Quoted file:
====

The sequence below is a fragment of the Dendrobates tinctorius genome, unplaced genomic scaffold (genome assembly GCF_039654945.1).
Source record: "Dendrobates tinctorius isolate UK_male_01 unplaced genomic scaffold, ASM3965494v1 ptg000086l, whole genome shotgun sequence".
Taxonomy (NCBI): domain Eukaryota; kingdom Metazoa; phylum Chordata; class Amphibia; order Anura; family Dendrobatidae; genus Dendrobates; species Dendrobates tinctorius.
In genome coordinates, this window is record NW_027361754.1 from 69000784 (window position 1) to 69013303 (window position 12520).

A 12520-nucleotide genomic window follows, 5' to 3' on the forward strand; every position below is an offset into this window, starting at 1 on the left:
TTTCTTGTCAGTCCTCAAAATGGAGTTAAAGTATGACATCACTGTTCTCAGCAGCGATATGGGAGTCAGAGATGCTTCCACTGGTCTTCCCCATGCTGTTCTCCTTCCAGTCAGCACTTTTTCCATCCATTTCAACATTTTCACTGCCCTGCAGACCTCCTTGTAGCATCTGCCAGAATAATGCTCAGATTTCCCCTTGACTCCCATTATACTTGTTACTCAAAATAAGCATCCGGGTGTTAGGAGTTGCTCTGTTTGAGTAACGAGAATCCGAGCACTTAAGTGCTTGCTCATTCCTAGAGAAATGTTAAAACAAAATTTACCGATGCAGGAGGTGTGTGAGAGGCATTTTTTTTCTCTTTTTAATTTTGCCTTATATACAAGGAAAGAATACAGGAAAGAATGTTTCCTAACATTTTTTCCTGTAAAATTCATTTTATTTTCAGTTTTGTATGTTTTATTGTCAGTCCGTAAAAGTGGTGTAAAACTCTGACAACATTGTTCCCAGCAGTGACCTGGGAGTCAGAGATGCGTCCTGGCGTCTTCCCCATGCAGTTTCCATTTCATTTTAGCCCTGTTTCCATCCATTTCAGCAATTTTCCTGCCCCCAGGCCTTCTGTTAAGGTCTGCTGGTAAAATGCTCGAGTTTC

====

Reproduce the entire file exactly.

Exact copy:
The sequence below is a fragment of the Dendrobates tinctorius genome, unplaced genomic scaffold (genome assembly GCF_039654945.1).
Source record: "Dendrobates tinctorius isolate UK_male_01 unplaced genomic scaffold, ASM3965494v1 ptg000086l, whole genome shotgun sequence".
Taxonomy (NCBI): domain Eukaryota; kingdom Metazoa; phylum Chordata; class Amphibia; order Anura; family Dendrobatidae; genus Dendrobates; species Dendrobates tinctorius.
In genome coordinates, this window is record NW_027361754.1 from 69000784 (window position 1) to 69013303 (window position 12520).

A 12520-nucleotide genomic window follows, 5' to 3' on the forward strand; every position below is an offset into this window, starting at 1 on the left:
TTTCTTGTCAGTCCTCAAAATGGAGTTAAAGTATGACATCACTGTTCTCAGCAGCGATATGGGAGTCAGAGATGCTTCCACTGGTCTTCCCCATGCTGTTCTCCTTCCAGTCAGCACTTTTTCCATCCATTTCAACATTTTCACTGCCCTGCAGACCTCCTTGTAGCATCTGCCAGAATAATGCTCAGATTTCCCCTTGACTCCCATTATACTTGTTACTCAAAATAAGCATCCGGGTGTTAGGAGTTGCTCTGTTTGAGTAACGAGAATCCGAGCACTTAAGTGCTTGCTCATTCCTAGAGAAATGTTAAAACAAAATTTACCGATGCAGGAGGTGTGTGAGAGGCATTTTTTTTCTCTTTTTAATTTTGCCTTATATACAAGGAAAGAATACAGGAAAGAATGTTTCCTAACATTTTTTCCTGTAAAATTCATTTTATTTTCAGTTTTGTATGTTTTATTGTCAGTCCGTAAAAGTGGTGTAAAACTCTGACAACATTGTTCCCAGCAGTGACCTGGGAGTCAGAGATGCGTCCTGGCGTCTTCCCCATGCAGTTTCCATTTCATTTTAGCCCTGTTTCCATCCATTTCAGCAATTTTCCTGCCCCCAGGCCTTCTGTTAAGGTCTGCTGGTAAAATGCTCGAGTTTC